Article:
Innovation in the Surgical Suite
Diagnostics are “going to become much more sophisticated than what you see today, providing us information and parameters that we may not even envision today but are essential to deliver things like accommodating lenses,” predicted Dr. Wolf, global head, intraocular lenses for Alcon.
He noted that the innovation in IOL technologies, including the introduction of trifocal and extended depth-of-focus lenses, and intraoperative aberrometry are just the beginning. Accommodating lenses “will be coming sooner rather than later, but what may surprise you is that the bar for accommodating lenses is actually getting higher and higher” thanks to the introduction of trifocals, Dr. Wolf added. Alcon’s PanOptic lens (not available in the US) provides 20/25 or better vision across the entire range of vision.
“When you connect these technologies, and connect them with your electronic medical records system, you now have powerful artificial intelligence behind them,” he continued. In collaboration with Philips, Alcon recently introduced the SMART Suite, a digital health platform for cataract surgery. Dr. Wolf said its open, cloud-based infrastructure allows for a seamless transition of data throughout the cataract surgery by combining the Alcon cataract suite with an existing electronic medical records system.
“The efficiency is there, the speed is there, the error reduction, but when you put artificial intelligence behind all that data, who knows how far that can take us,” he commented.
The Complete IOL
Surgeons and patients alike want dynamic, continuous correction of –2D or more, good contrast sensitivity and optical quality, plus the ability to reach emmetropia with minimally induced astigmatism.
“We need lenses that produce less glare and halo; we need to resolve those issues,” said Rao, LensGen CEO. To that end, the company has developed Juvene, a curvature-changing fluid IOL designed to provide dynamic and continuous focus. Defocus curve pilot studies have shown this lens “significantly outperforms a leading extended depth-of-focus [EDOF] lens at near by about 3 lines, and has the same outcomes as the EDOF lens at intermediate and distance,” he said.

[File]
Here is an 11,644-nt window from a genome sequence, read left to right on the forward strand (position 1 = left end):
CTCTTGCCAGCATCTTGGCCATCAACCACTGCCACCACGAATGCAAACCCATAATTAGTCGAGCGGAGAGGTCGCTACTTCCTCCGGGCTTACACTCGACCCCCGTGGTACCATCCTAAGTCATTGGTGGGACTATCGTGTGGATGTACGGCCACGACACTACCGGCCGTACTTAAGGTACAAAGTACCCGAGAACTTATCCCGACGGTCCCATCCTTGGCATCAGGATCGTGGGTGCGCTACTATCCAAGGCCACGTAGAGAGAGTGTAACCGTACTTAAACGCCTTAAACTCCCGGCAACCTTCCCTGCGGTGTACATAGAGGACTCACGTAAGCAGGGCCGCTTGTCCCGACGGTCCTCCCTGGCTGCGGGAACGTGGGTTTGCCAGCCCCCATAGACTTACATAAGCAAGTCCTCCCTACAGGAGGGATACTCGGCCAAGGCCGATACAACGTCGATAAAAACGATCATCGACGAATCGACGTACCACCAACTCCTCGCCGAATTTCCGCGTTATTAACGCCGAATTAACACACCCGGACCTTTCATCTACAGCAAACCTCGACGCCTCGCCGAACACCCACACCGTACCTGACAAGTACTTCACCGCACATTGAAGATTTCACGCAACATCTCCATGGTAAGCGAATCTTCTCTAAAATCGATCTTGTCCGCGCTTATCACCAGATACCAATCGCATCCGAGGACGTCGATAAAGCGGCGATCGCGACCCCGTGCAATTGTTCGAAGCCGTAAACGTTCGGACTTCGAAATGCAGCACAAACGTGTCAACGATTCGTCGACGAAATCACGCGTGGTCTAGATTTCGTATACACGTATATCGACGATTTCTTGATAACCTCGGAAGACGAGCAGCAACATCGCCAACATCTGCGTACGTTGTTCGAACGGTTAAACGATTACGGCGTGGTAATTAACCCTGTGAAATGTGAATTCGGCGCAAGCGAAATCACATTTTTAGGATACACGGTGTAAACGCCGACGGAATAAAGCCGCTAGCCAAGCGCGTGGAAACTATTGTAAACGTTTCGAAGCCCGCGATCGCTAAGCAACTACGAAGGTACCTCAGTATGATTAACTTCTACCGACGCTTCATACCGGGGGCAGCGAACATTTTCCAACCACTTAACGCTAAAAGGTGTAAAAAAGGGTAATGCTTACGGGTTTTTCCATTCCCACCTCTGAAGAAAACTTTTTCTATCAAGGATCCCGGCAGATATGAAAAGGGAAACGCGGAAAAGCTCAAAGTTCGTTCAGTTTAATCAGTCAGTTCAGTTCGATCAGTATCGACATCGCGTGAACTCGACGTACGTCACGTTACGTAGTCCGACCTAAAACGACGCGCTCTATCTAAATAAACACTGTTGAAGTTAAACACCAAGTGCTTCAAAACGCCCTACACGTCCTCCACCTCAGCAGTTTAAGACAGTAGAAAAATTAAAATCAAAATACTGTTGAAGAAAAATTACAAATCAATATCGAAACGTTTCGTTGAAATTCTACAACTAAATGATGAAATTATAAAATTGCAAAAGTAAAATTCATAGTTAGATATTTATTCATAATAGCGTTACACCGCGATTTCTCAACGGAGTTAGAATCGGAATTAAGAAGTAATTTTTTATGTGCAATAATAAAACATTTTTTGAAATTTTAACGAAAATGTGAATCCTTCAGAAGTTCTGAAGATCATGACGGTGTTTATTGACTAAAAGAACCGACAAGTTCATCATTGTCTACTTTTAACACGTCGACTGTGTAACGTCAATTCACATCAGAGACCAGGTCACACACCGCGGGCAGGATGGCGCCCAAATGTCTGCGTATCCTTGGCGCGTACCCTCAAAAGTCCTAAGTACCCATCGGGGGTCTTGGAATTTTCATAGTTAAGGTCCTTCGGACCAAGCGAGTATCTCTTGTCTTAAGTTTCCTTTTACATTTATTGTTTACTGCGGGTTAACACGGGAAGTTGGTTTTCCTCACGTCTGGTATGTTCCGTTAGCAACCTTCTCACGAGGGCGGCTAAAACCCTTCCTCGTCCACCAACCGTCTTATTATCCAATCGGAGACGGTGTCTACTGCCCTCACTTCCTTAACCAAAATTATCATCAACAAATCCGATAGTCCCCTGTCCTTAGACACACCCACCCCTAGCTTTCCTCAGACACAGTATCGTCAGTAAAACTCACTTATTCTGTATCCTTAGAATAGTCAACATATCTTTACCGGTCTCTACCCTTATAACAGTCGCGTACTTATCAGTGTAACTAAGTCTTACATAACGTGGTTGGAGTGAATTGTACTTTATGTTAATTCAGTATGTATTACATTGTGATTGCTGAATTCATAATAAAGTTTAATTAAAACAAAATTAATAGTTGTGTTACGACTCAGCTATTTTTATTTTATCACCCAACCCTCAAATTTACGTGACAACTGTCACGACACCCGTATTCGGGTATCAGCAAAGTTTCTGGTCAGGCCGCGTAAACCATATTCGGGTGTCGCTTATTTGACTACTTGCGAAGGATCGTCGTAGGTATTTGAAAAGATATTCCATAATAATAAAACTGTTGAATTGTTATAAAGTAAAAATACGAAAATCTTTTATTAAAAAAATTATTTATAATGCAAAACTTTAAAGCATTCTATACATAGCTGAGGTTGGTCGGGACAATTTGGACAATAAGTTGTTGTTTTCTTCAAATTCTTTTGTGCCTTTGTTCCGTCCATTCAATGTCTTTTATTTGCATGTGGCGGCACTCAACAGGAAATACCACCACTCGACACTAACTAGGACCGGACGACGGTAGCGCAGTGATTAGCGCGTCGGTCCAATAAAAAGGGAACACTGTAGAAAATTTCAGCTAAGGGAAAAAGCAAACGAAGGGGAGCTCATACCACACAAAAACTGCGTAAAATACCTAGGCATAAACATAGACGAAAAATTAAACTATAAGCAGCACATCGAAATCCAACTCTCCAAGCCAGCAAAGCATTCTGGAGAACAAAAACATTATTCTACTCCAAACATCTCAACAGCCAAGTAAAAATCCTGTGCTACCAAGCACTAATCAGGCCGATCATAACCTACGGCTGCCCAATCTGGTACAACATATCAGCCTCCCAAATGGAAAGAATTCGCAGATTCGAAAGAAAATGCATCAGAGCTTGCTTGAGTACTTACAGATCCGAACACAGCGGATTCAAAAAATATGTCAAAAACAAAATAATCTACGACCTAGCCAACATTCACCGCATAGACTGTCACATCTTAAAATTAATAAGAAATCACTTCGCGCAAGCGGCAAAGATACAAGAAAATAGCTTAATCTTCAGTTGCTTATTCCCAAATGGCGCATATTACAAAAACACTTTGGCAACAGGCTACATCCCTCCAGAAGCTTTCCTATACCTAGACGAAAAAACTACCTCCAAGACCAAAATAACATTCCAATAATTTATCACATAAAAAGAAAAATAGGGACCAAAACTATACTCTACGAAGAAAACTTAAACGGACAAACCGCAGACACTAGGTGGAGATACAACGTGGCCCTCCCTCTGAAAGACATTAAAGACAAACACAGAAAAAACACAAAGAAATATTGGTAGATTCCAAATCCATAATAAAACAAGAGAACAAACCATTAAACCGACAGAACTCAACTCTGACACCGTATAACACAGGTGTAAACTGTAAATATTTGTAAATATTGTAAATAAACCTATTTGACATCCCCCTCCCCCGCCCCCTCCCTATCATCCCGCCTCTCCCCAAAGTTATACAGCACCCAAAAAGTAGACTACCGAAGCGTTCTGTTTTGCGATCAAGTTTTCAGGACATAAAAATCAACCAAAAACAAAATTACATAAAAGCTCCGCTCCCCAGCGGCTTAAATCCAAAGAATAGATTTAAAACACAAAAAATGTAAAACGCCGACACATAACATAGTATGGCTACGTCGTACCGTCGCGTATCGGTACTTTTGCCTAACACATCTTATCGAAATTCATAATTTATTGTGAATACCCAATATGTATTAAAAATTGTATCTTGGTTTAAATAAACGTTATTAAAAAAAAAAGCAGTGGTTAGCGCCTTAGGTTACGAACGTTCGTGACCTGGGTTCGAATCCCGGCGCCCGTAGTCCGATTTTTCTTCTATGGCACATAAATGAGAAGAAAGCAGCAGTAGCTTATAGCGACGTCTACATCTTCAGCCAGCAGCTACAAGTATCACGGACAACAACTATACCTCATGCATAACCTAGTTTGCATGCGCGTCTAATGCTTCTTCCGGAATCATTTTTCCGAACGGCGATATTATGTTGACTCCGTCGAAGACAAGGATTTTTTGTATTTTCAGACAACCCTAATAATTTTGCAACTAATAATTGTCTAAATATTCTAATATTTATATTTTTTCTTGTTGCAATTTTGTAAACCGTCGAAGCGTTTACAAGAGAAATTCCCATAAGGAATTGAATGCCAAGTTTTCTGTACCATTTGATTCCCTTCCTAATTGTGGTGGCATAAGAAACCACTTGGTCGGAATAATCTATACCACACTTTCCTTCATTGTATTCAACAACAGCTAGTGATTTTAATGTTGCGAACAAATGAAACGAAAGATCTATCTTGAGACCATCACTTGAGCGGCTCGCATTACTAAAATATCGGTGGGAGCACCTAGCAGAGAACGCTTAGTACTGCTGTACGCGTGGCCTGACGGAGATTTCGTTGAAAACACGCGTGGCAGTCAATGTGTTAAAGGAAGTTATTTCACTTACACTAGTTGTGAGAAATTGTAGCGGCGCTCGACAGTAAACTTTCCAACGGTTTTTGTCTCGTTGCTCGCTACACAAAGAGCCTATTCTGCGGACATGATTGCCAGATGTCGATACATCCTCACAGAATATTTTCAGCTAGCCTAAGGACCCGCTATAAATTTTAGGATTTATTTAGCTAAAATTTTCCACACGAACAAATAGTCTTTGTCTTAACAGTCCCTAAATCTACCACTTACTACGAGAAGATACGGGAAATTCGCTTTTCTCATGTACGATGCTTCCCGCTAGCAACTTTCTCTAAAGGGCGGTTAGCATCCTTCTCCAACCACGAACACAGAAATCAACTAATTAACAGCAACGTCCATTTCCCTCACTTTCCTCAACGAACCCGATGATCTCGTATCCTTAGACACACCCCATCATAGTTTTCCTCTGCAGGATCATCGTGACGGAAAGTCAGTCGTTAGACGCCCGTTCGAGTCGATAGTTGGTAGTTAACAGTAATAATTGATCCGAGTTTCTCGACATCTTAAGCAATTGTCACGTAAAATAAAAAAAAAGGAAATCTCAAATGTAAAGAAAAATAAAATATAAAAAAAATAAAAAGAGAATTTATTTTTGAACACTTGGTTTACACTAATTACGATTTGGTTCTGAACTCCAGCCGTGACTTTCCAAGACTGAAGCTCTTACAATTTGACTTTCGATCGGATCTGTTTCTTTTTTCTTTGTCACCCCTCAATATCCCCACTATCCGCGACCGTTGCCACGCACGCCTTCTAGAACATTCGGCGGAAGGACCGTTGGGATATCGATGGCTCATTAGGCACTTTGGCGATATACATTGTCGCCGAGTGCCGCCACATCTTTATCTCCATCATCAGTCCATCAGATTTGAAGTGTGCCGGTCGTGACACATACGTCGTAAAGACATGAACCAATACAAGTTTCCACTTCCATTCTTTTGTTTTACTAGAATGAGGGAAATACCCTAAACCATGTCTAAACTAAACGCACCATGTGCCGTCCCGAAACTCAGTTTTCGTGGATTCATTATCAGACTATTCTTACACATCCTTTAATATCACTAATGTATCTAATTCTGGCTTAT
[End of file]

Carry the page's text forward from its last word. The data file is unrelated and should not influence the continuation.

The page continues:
Juvene works “more like natural accommodation; we insert the base lens first and then we insert the fluid lens, and then the accommodating forces are applied to the capsule and the compression causes accommodation,” Rao explained. He added that pilot studies have shown stable effective lens position, stable refraction, minimal IOL rotation, negligible posterior capsule opacification (with data out to 33 months), and less vitreoretinal tension.
The company plans to start FDA clinical trial enrollment in late 2019/early 2020.
A copy of the presentation from the presbyopia breakout session is available here.
For questions about this article, please contact Michelle Dalton at firstname.lastname@example.org.
- Fricke TR, Tahhan N, Resnikoff S, et al. Global Prevalence of Presbyopia and Vision Impairment from Uncorrected Presbyopia: Systematic Review, Meta-analysis, and Modelling. Ophthalmology 2018;125(10):1492–1499. doi: 10.1016/j.ophtha.2018.04.013. Epub 2018 May 9.
- Alcon Inc. August 6, 2013. Presbyopia Poised to Become Global Vision Correction Issue for People Over the Age of 40. Press release available at: https://www.alcon.com/news/media-releases/nearly-11-million-people-united-states-have-eye-condition-known-presbyopia Accessed November 19, 2018.